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Scottish government faces criticism over handling of child poverty north of the border

THE Scottish government is facing criticism over the lack of progress in tackling child poverty north of the border. 

Opposition MSPs urged Holyrood ministers to take greater action to alleviate financial hardship on children after the pandemic with increasing stress being placed on families. 

In a parliamentary statement today, Communities Secretary Shona Robison warned that Covid-19 has made reducing poverty much harder. 

Scottish Labour’s Pam Duncan-Glancy argued that Scotland is set to miss its own child poverty targets, and asked why Parliament is not mitigating this by using devolved powers – including an immediate doubling of the Scottish child payment.

Ms Robison said that the government has made strong progress — including the introduction of Scottish social security benefits — but that the pandemic has meant it has not been as significant as expected.

Campaigners have also warned that thousands of families in Scotland could be pushed into poverty after a report by Westminster’s Scottish affairs committee urged the UK government to maintain the £20 universal credit rise.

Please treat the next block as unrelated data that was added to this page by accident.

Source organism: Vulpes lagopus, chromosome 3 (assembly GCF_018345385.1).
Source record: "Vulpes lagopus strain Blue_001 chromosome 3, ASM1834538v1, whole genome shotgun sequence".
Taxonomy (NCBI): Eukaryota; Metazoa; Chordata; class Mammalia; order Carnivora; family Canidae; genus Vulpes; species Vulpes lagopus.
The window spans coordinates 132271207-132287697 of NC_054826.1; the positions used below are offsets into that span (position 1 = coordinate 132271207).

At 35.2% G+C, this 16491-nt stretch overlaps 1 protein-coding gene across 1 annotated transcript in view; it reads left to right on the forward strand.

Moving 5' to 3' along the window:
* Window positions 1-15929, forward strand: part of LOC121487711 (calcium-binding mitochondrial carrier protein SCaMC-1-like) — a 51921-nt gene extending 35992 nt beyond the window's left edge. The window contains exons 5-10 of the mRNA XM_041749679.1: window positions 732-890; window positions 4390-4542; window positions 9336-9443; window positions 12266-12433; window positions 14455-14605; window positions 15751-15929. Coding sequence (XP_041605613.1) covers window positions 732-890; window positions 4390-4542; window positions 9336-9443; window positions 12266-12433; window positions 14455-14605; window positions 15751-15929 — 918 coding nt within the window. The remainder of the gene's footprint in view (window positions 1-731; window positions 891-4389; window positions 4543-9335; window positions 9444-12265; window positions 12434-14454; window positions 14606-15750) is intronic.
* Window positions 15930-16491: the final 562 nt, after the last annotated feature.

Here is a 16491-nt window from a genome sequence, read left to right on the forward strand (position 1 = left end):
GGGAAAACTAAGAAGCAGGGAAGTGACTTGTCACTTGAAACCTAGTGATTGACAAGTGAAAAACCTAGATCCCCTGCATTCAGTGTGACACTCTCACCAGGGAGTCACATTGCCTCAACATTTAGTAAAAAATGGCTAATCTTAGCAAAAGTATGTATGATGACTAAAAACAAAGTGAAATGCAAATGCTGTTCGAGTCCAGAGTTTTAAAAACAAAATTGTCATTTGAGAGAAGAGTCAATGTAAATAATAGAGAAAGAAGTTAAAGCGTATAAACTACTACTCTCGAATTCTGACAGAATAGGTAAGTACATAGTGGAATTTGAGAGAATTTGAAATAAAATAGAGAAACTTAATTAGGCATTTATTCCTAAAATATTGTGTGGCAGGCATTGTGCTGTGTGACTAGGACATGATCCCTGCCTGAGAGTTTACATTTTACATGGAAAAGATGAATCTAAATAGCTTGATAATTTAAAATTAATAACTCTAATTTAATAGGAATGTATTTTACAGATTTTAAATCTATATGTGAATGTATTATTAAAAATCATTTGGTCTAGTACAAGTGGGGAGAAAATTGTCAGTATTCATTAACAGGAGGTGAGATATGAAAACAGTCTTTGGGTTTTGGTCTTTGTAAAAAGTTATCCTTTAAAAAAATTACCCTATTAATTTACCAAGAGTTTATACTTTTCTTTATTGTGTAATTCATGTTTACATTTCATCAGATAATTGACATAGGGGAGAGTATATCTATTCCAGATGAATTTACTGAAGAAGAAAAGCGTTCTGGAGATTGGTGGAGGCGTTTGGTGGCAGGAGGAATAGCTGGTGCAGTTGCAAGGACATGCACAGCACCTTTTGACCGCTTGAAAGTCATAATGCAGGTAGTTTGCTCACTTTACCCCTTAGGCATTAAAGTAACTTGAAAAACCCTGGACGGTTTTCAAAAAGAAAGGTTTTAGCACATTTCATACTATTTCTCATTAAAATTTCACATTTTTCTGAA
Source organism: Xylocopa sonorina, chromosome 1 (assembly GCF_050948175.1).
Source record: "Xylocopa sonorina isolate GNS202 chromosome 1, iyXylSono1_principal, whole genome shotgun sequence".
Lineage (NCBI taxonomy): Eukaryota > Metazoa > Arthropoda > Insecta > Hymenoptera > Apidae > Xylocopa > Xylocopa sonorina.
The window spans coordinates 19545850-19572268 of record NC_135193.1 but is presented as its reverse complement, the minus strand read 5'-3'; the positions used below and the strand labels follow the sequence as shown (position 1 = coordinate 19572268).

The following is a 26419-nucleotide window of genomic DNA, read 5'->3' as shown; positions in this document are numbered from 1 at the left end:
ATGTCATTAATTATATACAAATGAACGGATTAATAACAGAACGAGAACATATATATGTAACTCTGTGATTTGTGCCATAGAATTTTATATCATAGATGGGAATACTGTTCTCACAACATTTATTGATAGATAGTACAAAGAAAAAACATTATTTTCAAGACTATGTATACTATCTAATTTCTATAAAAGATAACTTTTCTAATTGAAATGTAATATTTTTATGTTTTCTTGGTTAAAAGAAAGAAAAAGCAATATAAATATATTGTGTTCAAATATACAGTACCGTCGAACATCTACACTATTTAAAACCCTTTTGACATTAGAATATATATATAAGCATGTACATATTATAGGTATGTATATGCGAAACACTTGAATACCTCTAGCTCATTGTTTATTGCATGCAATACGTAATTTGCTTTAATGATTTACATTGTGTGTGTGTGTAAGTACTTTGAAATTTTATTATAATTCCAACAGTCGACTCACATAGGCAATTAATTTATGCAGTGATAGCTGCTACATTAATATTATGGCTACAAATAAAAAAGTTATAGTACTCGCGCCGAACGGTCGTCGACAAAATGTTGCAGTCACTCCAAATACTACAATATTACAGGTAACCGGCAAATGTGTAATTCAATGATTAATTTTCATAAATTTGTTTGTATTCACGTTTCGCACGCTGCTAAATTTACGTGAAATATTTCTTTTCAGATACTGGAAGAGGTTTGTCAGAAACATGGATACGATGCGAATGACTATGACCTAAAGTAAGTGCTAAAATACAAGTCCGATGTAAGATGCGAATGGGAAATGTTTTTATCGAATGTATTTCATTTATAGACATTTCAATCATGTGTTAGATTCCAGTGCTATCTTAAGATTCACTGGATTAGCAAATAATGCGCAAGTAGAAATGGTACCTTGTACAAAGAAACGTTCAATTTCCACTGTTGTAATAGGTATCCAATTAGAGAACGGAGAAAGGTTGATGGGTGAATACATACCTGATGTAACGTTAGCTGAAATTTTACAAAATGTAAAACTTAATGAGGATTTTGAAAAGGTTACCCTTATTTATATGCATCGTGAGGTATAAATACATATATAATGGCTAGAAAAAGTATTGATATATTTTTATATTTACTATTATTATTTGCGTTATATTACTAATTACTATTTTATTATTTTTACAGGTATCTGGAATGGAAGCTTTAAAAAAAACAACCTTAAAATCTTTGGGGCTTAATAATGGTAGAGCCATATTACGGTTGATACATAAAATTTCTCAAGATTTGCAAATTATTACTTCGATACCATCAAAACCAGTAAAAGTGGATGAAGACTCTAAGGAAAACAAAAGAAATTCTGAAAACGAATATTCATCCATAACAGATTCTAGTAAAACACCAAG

The committee called on Tory ministers to make the increase permanent, with the child poverty action group (CPAG) claiming that 22,000 children could be forced into poverty in Scotland.

CPAG Scotland director John Dickie said: “Social security plays a vital role in preventing child poverty and MPs are absolutely right to highlight how critical to hard-up families it is that the UK government maintains the £20 uplift to universal credit.”

A UK government spokeswoman said that the report’s findings would be considered, adding: “We know that the best route out of poverty is well-paid work, which is why our multi-billion plan for jobs is helping people across the country back into the workplace.”


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